Published by Andrew Haldenby on 20 July 2015
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6 July 2015
The beginning of the Parliament is the time to be radical, when a Government’s political capital is at its highest and its mandate clearest. It helps a Government even more when an Opposition is conducting a leadership contest during the first few months. The granting of independence to the Bank of England immediately after the 1997 General Election was a classic example.
So far the mood of the new Government has been “steady as she goes”, for example by keeping nearly all Ministers in post. Perhaps the new administration has been saving it all up for this week’s Budget.
If the reports are right, the Government’s support for free TV licenses for people aged over 75 will go (with the BBC taking the responsibility to fund them). While the free licenses would remain in existence, it is a real change in policy because direct public financial support for this pensioner benefit would end. It places a question over the Prime Minister’s pledge to protect pensioner benefits in the run-up to the Election. It is analogous to the radical decision to means-test Child Benefit after the 2010 General Election (which also broke a manifesto pledge). In both cases the policies are good because they stop the transfer of public funds to those who don’t need them, freeing up resources to help those in genuine need.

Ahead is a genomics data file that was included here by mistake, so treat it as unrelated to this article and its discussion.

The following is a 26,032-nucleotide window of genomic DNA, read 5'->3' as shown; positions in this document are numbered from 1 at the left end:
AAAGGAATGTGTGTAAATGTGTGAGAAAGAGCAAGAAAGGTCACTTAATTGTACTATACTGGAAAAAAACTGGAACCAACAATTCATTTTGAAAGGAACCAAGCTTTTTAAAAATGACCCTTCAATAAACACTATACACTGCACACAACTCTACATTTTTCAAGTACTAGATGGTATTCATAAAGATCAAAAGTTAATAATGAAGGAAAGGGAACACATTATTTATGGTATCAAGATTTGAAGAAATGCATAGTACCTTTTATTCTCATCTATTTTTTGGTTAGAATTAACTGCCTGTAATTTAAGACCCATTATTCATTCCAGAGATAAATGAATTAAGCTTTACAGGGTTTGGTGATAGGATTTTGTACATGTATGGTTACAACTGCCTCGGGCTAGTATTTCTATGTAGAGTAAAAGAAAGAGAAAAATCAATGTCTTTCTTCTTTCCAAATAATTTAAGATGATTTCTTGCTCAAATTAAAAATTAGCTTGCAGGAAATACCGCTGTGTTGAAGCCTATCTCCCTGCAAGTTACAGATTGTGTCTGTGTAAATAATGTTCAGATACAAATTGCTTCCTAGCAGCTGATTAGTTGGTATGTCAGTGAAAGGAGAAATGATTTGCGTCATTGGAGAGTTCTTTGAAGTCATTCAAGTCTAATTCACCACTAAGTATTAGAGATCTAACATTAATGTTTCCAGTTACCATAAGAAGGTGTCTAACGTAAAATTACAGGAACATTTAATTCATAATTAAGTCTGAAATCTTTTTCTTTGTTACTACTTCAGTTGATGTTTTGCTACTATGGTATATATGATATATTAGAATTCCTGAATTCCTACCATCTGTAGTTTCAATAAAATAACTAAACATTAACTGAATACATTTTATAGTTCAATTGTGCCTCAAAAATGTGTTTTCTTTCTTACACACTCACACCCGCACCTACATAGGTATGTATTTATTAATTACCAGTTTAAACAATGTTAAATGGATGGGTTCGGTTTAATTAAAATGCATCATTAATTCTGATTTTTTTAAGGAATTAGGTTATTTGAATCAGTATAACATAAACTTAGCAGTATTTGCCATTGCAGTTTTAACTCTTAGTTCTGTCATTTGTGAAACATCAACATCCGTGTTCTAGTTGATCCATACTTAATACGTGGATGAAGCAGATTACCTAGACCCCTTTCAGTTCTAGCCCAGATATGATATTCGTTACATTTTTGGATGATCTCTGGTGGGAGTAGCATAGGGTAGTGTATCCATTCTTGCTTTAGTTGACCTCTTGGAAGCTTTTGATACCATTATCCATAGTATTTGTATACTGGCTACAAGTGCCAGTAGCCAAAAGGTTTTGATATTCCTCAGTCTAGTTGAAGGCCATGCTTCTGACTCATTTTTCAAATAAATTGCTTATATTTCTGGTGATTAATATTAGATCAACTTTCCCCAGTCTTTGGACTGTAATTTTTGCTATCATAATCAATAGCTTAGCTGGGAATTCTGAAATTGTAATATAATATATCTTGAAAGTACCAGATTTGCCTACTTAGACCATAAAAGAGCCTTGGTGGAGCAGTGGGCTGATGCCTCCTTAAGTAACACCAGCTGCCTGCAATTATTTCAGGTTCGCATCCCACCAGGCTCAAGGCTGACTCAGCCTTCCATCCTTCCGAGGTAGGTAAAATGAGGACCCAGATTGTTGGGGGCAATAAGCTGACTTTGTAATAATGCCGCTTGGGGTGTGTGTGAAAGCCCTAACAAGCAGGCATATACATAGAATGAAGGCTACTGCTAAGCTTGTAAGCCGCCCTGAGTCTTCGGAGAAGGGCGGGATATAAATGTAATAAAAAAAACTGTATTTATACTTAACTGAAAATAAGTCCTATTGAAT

As Charlotte Pickles, Senior Research Director at Reform pointed out this morning, the Budget may hint at an even more radical policy. Yesterday the Chancellor suggested that the “welfare cap” (i.e. the maximum amount of benefits that a family can receive per year) should vary between London and the rest of the country. The idea of regional variations in benefits is one that has been discussed before. The logic is that different regions have different labour market conditions which benefit rates should reflect. It always been dismissed as too difficult. It may be different this time because of the drive for welfare savings and the push for devolution starting with the “northern powerhouse”.
One of Reform’s core arguments is that the protective “red lines” around government budgets make reform much, much more difficult. Well, in this Parliament the real terms protection of the schools budget has gone, and arguably now the protection of one of the key pensioner benefits will go too. The red lines around the NHS budget and the State Pension remain, which are the big budgets, but even on the NHS the new Government has found a new pro-reform voice.